Listed investment firm TransCentury has set a target of raising Sh2.06 billion in its rights issue after settling for an offer price of Sh1.10 per unit, the Capital Markets Authority (CMA) disclosed Tuesday.
The offer price represents only a thin discount on the share’s prevailing trading price of Sh1.11 at the Nairobi Securities Exchange (NSE) and is therefore likely to test investor faith in the company which holds a negative equity position of Sh9.07 billion.
The rights will be issued on the basis of five new ordinary shares for every existing share. The company currently has 375.2 million shares in issue at the NSE, and will therefore be introducing up to 1.88 billion new units into the market should the rights be fully taken up.
The CMA said that TransCentury had met the conditions the regulator had set before allowing the rights issue, which included publication of financial results for the year ending December 2020 and allowing shareholders to view the accounts for 2021.
“The proceeds of the rights issue will be applied towards settling debts owed to creditors, repaying part of the holding company debt owed to lenders and in return unlock additional working capital financing for the group and its subsidiary businesses and defraying statutory obligations,” said the regulator.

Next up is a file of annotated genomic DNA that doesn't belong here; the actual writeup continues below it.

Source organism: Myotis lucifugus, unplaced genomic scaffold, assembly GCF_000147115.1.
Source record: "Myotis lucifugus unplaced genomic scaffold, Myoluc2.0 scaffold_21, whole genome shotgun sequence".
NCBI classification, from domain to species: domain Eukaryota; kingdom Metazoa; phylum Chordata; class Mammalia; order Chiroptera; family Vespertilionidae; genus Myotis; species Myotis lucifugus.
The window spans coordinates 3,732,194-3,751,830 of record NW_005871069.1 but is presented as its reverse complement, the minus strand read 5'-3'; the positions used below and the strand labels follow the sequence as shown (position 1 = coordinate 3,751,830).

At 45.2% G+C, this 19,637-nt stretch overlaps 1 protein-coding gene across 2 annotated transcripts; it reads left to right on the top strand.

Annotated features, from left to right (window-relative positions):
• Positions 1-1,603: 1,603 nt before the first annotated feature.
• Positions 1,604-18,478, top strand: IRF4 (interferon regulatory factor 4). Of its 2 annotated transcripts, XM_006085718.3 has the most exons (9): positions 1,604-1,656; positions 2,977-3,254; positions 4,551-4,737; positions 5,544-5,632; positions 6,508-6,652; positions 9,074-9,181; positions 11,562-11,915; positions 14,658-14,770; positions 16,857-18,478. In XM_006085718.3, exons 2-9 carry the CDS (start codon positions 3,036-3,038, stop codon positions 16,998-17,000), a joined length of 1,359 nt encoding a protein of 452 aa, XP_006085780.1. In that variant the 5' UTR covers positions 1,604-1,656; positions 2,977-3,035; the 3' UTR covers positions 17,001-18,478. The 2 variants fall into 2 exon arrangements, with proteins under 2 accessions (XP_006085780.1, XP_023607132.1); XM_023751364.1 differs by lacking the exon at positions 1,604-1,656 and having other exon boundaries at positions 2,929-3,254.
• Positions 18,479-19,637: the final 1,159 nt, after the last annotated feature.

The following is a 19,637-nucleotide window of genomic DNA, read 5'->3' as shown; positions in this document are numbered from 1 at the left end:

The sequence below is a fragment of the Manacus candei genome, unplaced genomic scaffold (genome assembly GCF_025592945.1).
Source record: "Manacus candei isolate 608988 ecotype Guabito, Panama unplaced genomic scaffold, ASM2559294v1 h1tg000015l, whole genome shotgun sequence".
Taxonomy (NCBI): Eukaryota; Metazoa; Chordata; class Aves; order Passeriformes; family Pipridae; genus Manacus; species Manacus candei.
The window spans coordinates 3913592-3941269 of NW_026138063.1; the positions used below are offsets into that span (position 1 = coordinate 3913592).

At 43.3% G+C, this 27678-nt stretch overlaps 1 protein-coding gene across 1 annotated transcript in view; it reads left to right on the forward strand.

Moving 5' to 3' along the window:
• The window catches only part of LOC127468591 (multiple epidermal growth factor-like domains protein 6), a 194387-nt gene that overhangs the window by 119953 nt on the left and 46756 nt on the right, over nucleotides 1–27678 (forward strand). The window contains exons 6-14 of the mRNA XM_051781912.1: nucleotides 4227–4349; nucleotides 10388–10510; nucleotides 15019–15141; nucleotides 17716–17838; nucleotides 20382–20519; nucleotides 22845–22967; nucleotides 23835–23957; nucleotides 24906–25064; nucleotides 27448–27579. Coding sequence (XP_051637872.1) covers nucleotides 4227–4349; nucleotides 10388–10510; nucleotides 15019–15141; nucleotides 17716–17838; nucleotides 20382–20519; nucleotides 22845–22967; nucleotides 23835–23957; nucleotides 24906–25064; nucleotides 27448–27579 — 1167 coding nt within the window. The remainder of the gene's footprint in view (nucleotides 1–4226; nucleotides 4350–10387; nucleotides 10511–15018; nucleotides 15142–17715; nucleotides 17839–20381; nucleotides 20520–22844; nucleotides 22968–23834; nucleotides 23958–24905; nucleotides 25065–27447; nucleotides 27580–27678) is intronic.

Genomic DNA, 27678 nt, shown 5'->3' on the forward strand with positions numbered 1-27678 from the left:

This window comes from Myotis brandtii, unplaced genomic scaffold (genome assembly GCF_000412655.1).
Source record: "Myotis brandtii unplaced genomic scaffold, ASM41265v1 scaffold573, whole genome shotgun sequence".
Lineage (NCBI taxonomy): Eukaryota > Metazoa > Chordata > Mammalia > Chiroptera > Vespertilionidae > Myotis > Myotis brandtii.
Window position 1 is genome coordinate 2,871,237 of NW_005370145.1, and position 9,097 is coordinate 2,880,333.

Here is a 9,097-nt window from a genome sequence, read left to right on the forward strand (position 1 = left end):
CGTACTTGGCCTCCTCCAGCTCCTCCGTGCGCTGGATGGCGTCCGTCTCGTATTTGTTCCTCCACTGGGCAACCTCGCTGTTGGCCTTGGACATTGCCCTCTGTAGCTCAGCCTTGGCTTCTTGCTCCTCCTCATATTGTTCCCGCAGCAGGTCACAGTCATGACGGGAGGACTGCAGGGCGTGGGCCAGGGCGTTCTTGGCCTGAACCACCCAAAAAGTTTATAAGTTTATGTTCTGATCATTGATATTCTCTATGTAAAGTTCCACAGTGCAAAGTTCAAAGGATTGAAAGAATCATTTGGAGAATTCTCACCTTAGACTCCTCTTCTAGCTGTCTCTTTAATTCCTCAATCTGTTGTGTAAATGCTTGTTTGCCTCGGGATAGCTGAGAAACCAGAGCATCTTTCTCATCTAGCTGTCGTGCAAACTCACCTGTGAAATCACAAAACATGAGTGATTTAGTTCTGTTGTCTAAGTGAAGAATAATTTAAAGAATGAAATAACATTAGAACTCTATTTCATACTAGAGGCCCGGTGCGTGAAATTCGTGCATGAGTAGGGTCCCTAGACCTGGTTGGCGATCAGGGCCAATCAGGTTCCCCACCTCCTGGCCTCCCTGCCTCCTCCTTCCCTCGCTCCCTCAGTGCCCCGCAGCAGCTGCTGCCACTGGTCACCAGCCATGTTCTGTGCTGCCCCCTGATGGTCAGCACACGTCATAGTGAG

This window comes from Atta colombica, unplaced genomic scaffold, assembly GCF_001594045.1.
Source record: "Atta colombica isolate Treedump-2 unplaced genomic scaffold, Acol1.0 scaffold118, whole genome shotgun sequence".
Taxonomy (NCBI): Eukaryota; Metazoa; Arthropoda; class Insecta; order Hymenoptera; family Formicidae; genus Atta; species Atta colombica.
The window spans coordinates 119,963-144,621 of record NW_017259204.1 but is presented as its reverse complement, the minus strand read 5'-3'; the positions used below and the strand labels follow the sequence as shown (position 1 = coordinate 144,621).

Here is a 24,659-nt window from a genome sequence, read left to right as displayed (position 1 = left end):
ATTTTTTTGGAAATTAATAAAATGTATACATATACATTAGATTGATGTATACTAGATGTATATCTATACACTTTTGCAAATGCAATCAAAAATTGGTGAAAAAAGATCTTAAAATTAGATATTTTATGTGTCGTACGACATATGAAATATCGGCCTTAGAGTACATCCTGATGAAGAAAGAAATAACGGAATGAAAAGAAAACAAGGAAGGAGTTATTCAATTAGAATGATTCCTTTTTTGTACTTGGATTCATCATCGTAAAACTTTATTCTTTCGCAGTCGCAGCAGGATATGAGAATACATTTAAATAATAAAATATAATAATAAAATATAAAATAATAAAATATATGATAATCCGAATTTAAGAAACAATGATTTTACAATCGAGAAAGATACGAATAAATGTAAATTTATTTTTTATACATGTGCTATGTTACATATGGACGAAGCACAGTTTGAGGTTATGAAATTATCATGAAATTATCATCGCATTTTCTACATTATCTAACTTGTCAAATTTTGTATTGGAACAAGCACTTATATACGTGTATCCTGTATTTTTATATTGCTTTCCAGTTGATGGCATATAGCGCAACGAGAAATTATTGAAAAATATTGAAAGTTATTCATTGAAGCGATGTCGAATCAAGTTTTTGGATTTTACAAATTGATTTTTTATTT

“The company has not published the financial statements for the year ended December 31, 2021, which were due for submission and publication on 30 April 2022, and will use part of the funds raised to undertake audits and publish its financial statements.”
In September, the company published its financials for the six months to June 2021, showing that its net losses in the period shrank by 47 percent to Sh764.3 million.
This was largely due to a revenue jump of Sh536 million to Sh2.54 billion, which the firm attributed to the improved performance of its trading arm AEA Limited and Tanelec Tanzania.
The firm also released its full-year 2020 financial result concurrently with the half-year numbers, which revealed a halving of net losses to Sh1.62 billion from Sh3.94 billion in 2019.
TransCentury’s anchor shareholder is private equity firm Kuramo Capital with a 24.99 percent stake, with the rest of the ownership fragmented among about 1,800 individual and institutional investors.
The company had earlier planned to raise funds from private equity firms which wanted it to delist from the bourse as a condition for accessing the capital.
The proposed transactions were subsequently abandoned and the process of launching the rights issue was initiated.
Listed forms have rarely offered rights issues as an option to raise new capital in recent years, reflecting the general decline in share prices at the market that has meant issuers would net lower than optimum returns from the exercise. Forms have instead preferred to raise capital through debt and the sale of stakes to strategic investors.
Since 2016, only Crown Paints—in 2021—has rolled out a rights issue, compared to 15 such issuances between 2010 and 2016.